Stir-fried beef with cumin

It�s healthy, it�s hot and it looks like a million dollars on the plate. Yes sir, this is an all-time goody, almost as much pleasure to cook as it is to eat.
Issue Date: 4 May 2007

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It’s healthy, it’s hot and it looks like a million dollars on the plate. Yes sir, this is an all-time goody, almost as much pleasure to cook as it is to eat.

To quote a famous Japanese cookbook, the stir-fry is best understood as high drama at high heat. And this, of course, is the real secret to a successful stir-fry. In the hands of many neophyte cooks, a stir-fry is a collection of ill-cut chunks of meat and vegetables, boiled slowly in oil. This is so very, very wrong. Read on and discover the right way to an outstanding variation on a stir-fry classic …

For stir-fried beef with cumin for four diners, you will need: • 600g beef • 2 tablespoons of medium dry sherry • 2 teaspoons light soy sauce • 2 teaspoons dark soy sauce • 1 tablespoon Maizena • 2 cups of peanut oil • 2 teaspoons white sesame oil • 50mm fresh root ginger • 5 cloves of garlic • 4 green chillies • 4 teaspoons crushed dried red chillies • 1 tablespoon cumin • 4 spring onions • salt to taste

First, the equipment.
While skottels, heavy frying pans and who knows, maybe even a 1948 Chev hubcap, can be used, the real thing is a wok. To misquote legendary Texan cowboy singer Hank Williams, a good wok, like a good woman, is not too hard to find.
Go for stainless steel and your stir-fry career will soar to giddy heights.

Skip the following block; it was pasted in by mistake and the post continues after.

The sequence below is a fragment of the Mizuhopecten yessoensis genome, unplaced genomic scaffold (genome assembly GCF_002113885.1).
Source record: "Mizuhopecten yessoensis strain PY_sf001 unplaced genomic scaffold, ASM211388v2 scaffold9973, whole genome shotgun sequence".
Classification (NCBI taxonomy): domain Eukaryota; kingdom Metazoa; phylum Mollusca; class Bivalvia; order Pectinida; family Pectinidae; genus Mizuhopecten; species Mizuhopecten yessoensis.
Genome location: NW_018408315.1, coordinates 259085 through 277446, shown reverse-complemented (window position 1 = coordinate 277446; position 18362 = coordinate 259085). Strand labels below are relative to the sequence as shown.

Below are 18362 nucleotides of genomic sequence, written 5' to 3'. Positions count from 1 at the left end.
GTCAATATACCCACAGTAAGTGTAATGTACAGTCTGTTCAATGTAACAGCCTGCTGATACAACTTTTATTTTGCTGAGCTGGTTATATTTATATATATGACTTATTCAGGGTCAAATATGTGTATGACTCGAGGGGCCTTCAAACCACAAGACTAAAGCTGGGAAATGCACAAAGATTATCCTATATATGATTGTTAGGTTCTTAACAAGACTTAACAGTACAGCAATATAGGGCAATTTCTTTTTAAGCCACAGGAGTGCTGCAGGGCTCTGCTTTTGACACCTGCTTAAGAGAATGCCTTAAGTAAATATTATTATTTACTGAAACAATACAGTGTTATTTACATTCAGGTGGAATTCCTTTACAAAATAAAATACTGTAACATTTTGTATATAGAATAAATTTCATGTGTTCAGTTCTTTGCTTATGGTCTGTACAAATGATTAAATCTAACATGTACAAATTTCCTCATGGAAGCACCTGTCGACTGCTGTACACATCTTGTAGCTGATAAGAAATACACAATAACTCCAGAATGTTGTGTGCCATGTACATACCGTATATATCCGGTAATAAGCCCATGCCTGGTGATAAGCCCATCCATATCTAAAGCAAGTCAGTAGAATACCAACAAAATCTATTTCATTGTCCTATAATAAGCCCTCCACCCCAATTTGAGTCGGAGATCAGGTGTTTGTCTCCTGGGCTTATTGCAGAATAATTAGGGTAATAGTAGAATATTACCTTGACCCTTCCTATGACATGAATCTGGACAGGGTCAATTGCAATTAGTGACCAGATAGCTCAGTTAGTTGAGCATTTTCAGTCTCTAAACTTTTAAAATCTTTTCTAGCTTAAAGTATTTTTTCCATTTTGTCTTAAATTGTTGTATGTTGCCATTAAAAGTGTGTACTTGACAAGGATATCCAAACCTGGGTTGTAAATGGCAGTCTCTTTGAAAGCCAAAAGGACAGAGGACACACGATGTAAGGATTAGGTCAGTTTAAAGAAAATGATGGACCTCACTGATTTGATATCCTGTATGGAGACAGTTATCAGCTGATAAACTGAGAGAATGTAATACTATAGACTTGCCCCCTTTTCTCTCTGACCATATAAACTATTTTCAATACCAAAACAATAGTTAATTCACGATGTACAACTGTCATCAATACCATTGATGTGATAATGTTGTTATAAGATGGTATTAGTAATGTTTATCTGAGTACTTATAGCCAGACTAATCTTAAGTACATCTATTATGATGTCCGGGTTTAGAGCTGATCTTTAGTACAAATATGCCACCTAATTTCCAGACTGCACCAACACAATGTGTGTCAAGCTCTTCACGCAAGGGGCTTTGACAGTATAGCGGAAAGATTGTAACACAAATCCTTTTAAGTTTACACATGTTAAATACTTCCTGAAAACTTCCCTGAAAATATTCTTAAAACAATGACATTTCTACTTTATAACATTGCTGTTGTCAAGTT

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A real stir-fry needs really high heat. In my experience, this means a big fat gas flame. Because the process creates a great deal of vaporised oil, do this outside, or face a light patina of airborne grease over every single surface in the kitchen, including the ceiling.

Next, the meat. Buy a really nice piece of aged rump, about 30mm thick. Cut this into uniform sections about 3mm thick. The big deal here is the word “uniform”. This is essential to achieve perfect cooking.

Peel and finely mince the garlic and ginger.
Crush the dried chillies into flakes.
Depip and coarsely chop the green chillies.
Cut the green tops off the spring onions and cut them, painstakingly, into longitudinal thin strips. Yes, this is very fiddly, but the look of a meal is almost as important as the taste.
In a dedicated spice grinder reduce the cumin seeds to dust.
Mix the sherry, Maizena, both soy sauces and one tablespoon of water in a bowl to make a marinade.
Add the sectioned aged rump steak and stir, to coat the meat all over. Pour the peanut oil into the wok and bring it up to a medium heat over a gas flame.
Carefully immerse the marinated steak into the hot oil and let it cook for three minutes. Reduce the flame and with a slotted spoon remove and reserve the steak. Pour off the oil; then carefully measure four tablespoons which you return to the wok.
Bring up the heat until the oil is smoking then swiftly add the minced garlic, ginger, ground cumin, dried chillies and green minced chillies. Stir-fry for 30 seconds, then return the cooked steak to the wok.
Stir like crazy to avoid adhesions or burning, lower the flame and add the spring onion tops.
Stir in the carefully measured white sesame oil, and remove from the heat and season to taste with salt.
Serve with hot white rice and cold brown beer. What a blast! – David Basckin |fw